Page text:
10. 10. SAFE, AFFORDABLE WATER FOR RURAL SASKATCHEWAN Chemical-Free, Low Cost Water Treatment Systems Perfect for Rural Communities P roviding customers with affordable, chemical-free water treatment systems is sat- isfying work for the staff at Mainstream Water Solutions Inc. The clean, safe drink- ing water their systems produce plays a key role in both improving their custom- ers’ quality of life and the sustainability of the rural communities in which they live. BY TRILBY HENDERSON Mainstream’s BioFiltration SCOR Water Treatment System in the Town of Fleming. 10 GLOBALVENTURES • MARCH/APRIL 2010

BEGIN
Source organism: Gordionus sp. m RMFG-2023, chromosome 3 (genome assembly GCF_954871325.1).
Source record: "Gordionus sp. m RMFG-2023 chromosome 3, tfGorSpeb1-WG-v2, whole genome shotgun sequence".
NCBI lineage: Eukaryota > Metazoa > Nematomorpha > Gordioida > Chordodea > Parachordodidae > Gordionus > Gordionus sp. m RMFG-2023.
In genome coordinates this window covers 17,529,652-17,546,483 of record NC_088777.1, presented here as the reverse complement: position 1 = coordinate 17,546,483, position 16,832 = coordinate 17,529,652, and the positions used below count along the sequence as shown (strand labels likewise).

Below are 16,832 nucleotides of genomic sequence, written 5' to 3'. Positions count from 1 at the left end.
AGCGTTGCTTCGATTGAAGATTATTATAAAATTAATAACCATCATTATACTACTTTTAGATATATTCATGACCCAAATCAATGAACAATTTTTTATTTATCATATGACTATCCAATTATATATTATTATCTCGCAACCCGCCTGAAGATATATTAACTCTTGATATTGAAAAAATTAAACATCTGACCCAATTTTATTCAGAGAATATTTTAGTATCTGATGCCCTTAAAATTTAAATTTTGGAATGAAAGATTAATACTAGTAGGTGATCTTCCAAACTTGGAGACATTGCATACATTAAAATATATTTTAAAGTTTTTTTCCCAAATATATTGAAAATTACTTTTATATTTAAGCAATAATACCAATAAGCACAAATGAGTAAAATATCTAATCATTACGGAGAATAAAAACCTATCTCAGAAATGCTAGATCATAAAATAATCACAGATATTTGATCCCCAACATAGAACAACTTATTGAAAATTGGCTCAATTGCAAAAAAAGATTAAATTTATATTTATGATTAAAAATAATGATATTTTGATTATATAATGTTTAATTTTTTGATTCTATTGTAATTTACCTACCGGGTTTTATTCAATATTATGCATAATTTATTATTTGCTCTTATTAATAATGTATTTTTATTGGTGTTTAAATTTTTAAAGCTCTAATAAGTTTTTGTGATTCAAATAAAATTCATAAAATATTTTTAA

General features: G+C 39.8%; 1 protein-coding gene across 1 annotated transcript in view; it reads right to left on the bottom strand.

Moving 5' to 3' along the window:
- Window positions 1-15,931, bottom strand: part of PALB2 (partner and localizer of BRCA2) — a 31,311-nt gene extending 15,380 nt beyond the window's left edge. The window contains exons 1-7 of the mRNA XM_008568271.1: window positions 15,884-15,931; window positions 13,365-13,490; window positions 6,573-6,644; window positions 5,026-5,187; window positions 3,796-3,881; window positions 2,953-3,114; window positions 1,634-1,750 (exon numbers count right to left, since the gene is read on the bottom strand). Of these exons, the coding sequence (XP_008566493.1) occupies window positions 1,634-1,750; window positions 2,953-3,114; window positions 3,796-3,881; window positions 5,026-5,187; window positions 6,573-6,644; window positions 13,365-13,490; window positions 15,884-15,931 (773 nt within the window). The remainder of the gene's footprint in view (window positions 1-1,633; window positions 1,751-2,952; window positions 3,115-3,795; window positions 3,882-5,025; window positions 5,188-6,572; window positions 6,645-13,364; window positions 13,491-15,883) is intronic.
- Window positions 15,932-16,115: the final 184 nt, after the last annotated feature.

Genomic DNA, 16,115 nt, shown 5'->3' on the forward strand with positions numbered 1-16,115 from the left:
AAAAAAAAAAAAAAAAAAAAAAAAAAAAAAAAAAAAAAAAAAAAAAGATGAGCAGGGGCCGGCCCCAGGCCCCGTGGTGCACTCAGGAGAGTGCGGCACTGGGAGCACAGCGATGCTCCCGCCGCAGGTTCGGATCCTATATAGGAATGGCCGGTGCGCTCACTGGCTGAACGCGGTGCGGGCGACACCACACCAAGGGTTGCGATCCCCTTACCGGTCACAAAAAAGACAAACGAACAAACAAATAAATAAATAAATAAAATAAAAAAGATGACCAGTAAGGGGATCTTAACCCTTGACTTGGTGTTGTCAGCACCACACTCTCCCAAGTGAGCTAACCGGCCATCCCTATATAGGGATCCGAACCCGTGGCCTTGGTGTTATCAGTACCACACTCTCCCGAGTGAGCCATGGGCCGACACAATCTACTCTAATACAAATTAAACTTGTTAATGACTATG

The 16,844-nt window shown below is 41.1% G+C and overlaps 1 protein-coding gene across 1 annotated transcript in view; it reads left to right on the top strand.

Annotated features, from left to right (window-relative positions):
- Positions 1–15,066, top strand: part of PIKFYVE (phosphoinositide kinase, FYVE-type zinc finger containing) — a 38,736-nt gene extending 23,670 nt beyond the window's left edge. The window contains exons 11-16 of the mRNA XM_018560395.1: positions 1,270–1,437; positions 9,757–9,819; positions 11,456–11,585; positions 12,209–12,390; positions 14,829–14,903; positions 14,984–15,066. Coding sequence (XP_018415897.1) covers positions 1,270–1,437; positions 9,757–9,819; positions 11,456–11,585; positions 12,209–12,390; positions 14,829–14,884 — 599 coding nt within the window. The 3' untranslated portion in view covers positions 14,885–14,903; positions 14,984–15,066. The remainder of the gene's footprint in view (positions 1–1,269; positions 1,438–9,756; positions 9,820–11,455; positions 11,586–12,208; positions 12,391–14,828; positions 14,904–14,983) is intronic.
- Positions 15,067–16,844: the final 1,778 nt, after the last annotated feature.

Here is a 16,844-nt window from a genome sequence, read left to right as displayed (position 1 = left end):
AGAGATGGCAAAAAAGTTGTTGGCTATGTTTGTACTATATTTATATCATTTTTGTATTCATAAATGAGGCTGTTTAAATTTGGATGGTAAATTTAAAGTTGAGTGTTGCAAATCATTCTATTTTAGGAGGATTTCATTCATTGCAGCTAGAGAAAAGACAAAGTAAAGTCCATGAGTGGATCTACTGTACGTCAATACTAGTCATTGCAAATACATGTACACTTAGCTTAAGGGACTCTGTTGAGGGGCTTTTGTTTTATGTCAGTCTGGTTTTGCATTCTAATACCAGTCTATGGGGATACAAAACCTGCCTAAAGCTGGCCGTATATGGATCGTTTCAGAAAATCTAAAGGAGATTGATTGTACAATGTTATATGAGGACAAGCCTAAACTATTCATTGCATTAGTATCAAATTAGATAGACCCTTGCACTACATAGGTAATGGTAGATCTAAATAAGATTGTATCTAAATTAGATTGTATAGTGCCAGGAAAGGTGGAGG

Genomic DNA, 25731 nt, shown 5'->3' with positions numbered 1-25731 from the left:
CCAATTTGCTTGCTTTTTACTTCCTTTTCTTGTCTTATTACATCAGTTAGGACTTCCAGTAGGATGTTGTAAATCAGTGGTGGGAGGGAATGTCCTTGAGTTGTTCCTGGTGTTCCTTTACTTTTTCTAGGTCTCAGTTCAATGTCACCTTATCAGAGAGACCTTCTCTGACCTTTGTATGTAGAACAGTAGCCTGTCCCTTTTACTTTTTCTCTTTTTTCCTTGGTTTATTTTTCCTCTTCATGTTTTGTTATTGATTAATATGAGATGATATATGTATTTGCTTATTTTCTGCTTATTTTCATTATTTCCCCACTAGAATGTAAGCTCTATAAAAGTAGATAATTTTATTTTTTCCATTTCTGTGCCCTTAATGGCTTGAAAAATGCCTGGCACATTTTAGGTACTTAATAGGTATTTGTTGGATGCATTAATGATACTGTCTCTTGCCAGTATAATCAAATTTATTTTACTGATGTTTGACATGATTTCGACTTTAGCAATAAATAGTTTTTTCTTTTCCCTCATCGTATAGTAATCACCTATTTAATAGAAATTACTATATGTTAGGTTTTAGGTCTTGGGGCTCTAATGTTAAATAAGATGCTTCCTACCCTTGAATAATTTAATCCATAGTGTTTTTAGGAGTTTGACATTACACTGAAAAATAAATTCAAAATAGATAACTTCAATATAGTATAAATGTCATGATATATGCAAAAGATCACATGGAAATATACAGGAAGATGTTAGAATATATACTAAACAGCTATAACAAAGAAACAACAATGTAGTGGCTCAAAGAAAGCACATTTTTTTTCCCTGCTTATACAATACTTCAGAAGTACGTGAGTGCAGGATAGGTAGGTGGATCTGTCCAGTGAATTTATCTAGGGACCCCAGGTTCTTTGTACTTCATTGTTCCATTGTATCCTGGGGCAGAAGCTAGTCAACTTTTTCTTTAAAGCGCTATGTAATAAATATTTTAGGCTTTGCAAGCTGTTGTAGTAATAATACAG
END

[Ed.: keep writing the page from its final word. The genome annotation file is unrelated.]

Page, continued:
11. 11. “Good quality water in a rural com- munity is a fundamental need for the growth, expansion or, in fact, longev- ity of the community,” says Doug Price, president and CEO of the Regina-based business. Price says Mainstream Water Solu- tions essentially got its start in the mid 1980’s when David Keet began looking for an effective way to recycle the water on his fish farm. Working with several organizations including the National Re- search Council, Saskatchewan Research Council, and University of Saskatch- ewan, Keet developed a chemical-free water treatment system and began using the product on both his fish and chicken farms with great success. By 1989, Keet had begun selling his water treatment system to other rural residents. Price says the company has grown and evolved significantly since those early years. In 2002, Mainstream amalgam- The Town of Craik’s SCO625 BioFiltration Drinking Water Treatment System created by Main- ated with two other companies, adding stream Water Solutions. Photo Credit: National Research Council Canada, 2009 an ozone component to the treatment system and a water-testing laboratory to treat the specific contaminants found roughing filter made of a coarse medi- to the business. However, the company in the customer’s raw water. Accord- um (i.e. gravel) that removes the larger later closed the laboratory in order to ing to Price, all components are usually particles such as algae. From there, the focus solely on providing water treat- required in a system designed to treat water moves through the BioSand and ment solutions. surface water, such as from a dugout BioCarbon filters, which remove any re- Following the amalgamation, Main- or lake. Ground or well water, on the maining organic and inorganic contami- stream decided to expand its business other hand, can be easier to treat and nants. to small municipalities. They started by only some system components may be The treated water is stored in an aer- completing a 15-month pilot project in needed. ated storage tank until it can be pumped Osage, Saskatchewan, where they con- In addition to testing the raw water through the residential or municipal structed a system to treat the surface and identifying its contaminants, Price distribution system. Once the treat- water from a dugout located in a nearby says the company needs to consider the ment process is complete, the water is field. volume of treated water required by the continually aerated and re-circulated “That is about the most challenging customer before a treatment system can through the BioCarbon filter to make water you can find to treat,” says Price. be built. Mainstream offers two stan- sure the quality of the water does not Mainstream was able to use the proj- dard water treatment systems for indi- deteriorate. ect’s successful results to sell their treat- vidual residential customers – a 200 gal- “It just gets better and better as a re- ment system to other municipalities and lon per day system and a 400 gallon per sult,” says Price. has since built up a “pipeline” of cus- day system – but the company can cus- He adds that the treated water is tomers across Western Canada. Small tomize their product to meet the needs also used to backwash the system. This municipal customers currently make up of communities that require as much as means running clean water back through 95 per cent of Mainstream’s sales, al- 400,000 to 500,000 gallons per day. the bio filters to dislodge any excessive though they continue to sell to individu- Initially, the raw water is run through biological build-up. Price says periodic al rural residents, as well as agricultural an ozonation process. Ozone is a power- backwashing is the only maintenance and commercial businesses. ful disinfectant and oxidizing agent that required to keep the system operating Mainstream’s water treatment system breaks contaminants into smaller piec- smoothly. is comprised of several different compo- es, making them easier for the bio filters In addition to its simplistic operation nents, each of which can be customized to digest. Next, the water moves into a and low maintenance, Mainstream’s wa- MARCH/APRIL 2010 • GLOBALVENTURES 11